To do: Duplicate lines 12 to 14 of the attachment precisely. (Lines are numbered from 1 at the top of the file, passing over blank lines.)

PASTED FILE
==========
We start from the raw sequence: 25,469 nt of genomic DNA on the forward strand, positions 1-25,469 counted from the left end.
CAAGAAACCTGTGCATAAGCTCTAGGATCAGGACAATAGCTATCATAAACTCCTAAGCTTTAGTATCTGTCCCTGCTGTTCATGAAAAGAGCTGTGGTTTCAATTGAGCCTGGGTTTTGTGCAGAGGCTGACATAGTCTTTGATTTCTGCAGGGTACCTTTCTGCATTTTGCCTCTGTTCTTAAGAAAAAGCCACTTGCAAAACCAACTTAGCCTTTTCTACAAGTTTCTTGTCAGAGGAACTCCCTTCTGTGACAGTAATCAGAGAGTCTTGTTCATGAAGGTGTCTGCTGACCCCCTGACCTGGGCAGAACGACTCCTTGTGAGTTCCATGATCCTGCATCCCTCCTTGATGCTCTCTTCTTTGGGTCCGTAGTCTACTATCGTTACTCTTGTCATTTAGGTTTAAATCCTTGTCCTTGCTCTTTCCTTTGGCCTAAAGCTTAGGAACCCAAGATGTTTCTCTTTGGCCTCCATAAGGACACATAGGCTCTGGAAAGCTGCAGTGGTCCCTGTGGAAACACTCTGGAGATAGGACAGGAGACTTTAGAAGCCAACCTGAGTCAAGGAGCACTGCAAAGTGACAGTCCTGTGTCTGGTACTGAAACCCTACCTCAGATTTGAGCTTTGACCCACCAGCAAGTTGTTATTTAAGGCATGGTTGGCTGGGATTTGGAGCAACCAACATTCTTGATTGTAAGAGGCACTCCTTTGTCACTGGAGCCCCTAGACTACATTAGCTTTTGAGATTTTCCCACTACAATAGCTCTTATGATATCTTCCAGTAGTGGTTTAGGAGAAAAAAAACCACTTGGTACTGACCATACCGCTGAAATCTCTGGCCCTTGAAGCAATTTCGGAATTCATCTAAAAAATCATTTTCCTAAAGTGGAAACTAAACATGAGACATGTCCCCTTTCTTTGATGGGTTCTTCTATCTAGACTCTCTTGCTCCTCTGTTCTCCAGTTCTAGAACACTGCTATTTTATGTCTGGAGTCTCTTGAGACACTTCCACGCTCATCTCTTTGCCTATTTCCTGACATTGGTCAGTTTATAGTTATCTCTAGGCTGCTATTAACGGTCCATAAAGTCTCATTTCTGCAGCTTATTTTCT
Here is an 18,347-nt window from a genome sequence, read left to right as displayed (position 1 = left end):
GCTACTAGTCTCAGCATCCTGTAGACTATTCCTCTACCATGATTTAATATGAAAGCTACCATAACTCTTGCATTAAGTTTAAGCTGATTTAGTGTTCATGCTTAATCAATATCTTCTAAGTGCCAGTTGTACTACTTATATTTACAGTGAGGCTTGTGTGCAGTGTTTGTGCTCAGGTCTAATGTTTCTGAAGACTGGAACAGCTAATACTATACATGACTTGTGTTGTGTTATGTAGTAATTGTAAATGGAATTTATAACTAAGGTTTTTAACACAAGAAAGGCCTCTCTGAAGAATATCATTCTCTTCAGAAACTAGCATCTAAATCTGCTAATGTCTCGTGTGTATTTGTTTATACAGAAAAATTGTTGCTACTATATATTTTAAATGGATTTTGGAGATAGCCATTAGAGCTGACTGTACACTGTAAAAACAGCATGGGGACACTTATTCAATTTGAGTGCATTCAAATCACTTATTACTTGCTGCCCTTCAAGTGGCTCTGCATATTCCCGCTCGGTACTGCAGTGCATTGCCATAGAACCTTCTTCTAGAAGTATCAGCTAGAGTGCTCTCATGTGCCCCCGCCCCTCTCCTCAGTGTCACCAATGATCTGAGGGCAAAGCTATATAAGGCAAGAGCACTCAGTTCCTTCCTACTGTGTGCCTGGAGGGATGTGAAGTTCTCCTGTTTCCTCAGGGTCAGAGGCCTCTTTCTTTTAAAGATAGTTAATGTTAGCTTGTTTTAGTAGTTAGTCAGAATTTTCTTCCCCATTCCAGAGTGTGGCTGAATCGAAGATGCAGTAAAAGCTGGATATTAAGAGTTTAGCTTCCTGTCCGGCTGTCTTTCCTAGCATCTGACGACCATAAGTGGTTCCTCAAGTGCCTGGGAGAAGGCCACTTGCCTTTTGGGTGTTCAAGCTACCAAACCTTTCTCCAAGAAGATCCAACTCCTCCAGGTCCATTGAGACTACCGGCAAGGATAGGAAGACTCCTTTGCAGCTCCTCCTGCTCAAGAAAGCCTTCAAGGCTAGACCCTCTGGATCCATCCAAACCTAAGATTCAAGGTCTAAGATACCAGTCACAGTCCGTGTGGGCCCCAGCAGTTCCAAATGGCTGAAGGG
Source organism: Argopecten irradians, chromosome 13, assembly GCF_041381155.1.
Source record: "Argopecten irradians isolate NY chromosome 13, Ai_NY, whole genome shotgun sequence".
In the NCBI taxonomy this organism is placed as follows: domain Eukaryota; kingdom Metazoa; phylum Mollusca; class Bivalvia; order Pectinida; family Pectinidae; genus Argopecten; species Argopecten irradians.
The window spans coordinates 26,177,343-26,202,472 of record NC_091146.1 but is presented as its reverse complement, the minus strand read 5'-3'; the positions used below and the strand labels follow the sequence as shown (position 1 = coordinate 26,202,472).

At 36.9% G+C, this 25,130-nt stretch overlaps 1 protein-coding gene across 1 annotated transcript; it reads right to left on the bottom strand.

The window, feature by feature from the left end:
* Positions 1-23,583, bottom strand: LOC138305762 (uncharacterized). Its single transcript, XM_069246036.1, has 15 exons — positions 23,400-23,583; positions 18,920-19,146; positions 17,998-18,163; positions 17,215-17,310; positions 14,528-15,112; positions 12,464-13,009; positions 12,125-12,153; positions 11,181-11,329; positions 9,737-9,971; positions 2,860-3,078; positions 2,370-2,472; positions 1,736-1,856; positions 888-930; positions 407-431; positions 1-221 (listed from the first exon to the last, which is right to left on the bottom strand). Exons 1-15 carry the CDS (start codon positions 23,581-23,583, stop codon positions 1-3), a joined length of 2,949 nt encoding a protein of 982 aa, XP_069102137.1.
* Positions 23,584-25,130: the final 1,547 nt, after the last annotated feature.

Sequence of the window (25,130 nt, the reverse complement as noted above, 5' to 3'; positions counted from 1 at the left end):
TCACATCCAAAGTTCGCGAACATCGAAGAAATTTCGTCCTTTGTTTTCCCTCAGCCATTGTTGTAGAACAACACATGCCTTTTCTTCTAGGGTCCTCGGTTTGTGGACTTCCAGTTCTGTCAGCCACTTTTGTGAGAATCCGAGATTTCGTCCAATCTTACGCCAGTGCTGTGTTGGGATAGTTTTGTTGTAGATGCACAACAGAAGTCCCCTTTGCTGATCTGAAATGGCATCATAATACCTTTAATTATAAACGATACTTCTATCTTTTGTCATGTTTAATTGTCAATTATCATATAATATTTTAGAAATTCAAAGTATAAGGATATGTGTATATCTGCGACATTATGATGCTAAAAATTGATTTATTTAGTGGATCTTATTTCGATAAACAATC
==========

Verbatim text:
* Positions 23,584-25,130: the final 1,547 nt, after the last annotated feature.

Sequence of the window (25,130 nt, the reverse complement as noted above, 5' to 3'; positions counted from 1 at the left end):
TCACATCCAAAGTTCGCGAACATCGAAGAAATTTCGTCCTTTGTTTTCCCTCAGCCATTGTTGTAGAACAACACATGCCTTTTCTTCTAGGGTCCTCGGTTTGTGGACTTCCAGTTCTGTCAGCCACTTTTGTGAGAATCCGAGATTTCGTCCAATCTTACGCCAGTGCTGTGTTGGGATAGTTTTGTTGTAGATGCACAACAGAAGTCCCCTTTGCTGATCTGAAATGGCATCATAATACCTTTAATTATAAACGATACTTCTATCTTTTGTCATGTTTAATTGTCAATTATCATATAATATTTTAGAAATTCAAAGTATAAGGATATGTGTATATCTGCGACATTATGATGCTAAAAATTGATTTATTTAGTGGATCTTATTTCGATAAACAATC